Gandhi’s Personal Belongings Auctioned in England

July 18, 2013

Unlocking Word Meanings

Read the following words/expressions found in today’s article. 

1. regime 
[ruh-ZHEEM, rey-, -JEEM] (n.) – the government ruling a specific area
Example: The country’s economy has developed under the new democratic regime.

2. auction [AWK-shuh n] (n.) – the selling of things to people who compete to offer the highest buying price
Example: The highest bidder bought the antique porcelain at the auction.

3. apparently [uh-PAR-uh nt-lee, uh-PAIR-] (adv.) – seemingly true based on what is known
Example: Evidence show that the president’s untimely death is apparently planned.

4. nonviolent [non-VAHY-uh-luh nt] (adj.) – with no violence or cruelty involved
Example: The nonviolent protests united the government and its citizens.

5. will [wil] (n.) – a legal paper stating the inheritor of one’s properties
Example: The tycoon’s will says half of his properties shall go to charity upon his death.


Read the text below.
An auction house in England has put on sale some of Mahatma Gandhi’s personal belongings last May.

Mahatma Gandhi is famous for leading the Indian independence movement against the British regime without using violence.  For his advocacy, Gandhi was nominated for the Nobel Peace Prize for five times. Gandhi died in 1948 when an activist shot him three times in the chest.

The auction featured a microscope slide bearing a small amount of Gandhi’s blood. Gandhi donated the blood sample after his appendix operation in 1924. Also, the organizers auctioned a pair of Gandhi’s leather sandals, which he apparently wore during his nonviolent protests.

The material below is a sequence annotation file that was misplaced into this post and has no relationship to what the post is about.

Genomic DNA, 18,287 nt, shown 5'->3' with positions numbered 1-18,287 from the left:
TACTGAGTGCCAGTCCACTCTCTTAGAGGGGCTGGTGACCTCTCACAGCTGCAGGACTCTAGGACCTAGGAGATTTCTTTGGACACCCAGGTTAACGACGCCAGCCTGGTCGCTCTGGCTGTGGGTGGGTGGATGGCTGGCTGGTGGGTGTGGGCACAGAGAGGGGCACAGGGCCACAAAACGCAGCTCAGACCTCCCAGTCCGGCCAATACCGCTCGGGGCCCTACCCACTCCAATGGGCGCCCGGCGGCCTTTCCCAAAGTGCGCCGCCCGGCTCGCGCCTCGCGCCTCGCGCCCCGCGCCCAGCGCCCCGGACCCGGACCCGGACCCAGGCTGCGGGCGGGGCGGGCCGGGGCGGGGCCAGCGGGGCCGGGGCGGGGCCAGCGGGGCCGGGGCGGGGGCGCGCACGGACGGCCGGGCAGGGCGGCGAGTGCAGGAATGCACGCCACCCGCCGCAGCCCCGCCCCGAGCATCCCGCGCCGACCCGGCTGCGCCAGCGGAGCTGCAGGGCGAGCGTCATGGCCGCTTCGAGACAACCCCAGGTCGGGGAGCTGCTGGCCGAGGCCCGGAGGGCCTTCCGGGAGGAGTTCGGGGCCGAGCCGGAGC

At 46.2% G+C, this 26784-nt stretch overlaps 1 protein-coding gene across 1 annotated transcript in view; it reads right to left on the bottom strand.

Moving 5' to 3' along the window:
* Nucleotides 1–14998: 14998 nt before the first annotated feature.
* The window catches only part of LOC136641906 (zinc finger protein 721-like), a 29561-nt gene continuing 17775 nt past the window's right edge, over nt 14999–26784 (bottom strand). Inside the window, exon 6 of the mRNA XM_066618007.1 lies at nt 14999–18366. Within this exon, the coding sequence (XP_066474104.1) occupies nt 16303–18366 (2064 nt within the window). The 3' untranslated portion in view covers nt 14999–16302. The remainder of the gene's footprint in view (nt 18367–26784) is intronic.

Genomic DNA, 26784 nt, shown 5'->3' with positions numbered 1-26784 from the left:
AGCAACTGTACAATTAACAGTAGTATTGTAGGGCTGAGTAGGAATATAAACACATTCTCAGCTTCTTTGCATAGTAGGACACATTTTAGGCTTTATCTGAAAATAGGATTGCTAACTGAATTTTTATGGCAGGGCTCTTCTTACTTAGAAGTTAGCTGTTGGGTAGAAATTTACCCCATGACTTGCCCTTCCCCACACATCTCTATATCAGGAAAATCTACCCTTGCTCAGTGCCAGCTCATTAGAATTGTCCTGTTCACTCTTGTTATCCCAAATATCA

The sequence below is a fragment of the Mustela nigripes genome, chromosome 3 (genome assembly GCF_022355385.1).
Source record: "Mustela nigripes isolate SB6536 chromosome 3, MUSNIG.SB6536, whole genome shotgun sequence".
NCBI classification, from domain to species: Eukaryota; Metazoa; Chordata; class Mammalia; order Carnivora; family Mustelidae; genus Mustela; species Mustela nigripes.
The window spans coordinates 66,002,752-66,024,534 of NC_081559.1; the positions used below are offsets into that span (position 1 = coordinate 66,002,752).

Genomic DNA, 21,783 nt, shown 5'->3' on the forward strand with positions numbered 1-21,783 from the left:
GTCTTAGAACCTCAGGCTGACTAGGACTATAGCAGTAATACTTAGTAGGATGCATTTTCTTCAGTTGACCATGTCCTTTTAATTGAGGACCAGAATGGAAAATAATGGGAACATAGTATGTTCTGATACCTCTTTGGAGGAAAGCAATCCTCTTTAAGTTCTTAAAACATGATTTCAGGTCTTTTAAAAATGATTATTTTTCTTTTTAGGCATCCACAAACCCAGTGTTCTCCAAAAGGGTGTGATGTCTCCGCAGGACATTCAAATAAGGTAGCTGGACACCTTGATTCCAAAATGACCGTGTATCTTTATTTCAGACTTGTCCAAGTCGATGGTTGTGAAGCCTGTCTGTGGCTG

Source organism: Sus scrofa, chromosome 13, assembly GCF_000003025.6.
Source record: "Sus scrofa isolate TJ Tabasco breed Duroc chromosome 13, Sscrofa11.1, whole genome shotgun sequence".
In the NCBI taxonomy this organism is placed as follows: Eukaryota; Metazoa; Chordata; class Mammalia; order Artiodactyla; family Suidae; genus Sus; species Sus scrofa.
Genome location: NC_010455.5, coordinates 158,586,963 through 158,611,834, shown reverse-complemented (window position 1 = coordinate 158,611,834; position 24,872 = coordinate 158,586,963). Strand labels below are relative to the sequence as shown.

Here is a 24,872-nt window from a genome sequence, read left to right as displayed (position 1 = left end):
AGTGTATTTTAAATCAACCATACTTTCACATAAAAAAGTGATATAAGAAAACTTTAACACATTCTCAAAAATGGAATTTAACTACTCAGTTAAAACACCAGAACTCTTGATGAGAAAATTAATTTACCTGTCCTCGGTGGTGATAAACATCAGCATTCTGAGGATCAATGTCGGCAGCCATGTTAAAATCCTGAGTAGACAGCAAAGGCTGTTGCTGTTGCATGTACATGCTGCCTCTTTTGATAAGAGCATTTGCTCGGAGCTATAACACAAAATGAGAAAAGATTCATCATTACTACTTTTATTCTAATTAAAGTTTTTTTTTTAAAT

Aside from the blood sample and the sandals, the organizers auctioned a linen shawl as well. The shawl was said to be woven by Gandhi himself. The auction also presented Gandhi’s two-page will. Other featured objects belonging to Gandhi included paintings, photos, recordings, personal documents, and other household items.

Organizers of the auction expected to sell Gandhi’s blood sample for £10,000 to £15,000. They are also hoping to earn £30,000 to £40,000 upon selling the two-page will with Gandhi’s signature.

However, the organizers failed to meet the expected price for Gandhi’s blood. According to one organizer, no one was able to purchase the microscope slide because the auction participants did not bid high enough. On the other hand, the pair of sandals that Gandhi used to wear was sold at a very high amount. The whole auction, nonetheless, successfully earned more than £278,000.

Viewpoint Discussion

Enjoy a discussion with your tutor.  

Discussion A

·         Why do you think no one offered a high price for Gandhi’s blood sample?
·         Do you think selling a famous person’s belongings is appropriate? Why is that so?

Discussion B

·         Would you want other people to sell your belongings when you die? Please explain your answer.
·         Why do you think some people like to buy some of the famous public figures’ belongings?


July 18, 2013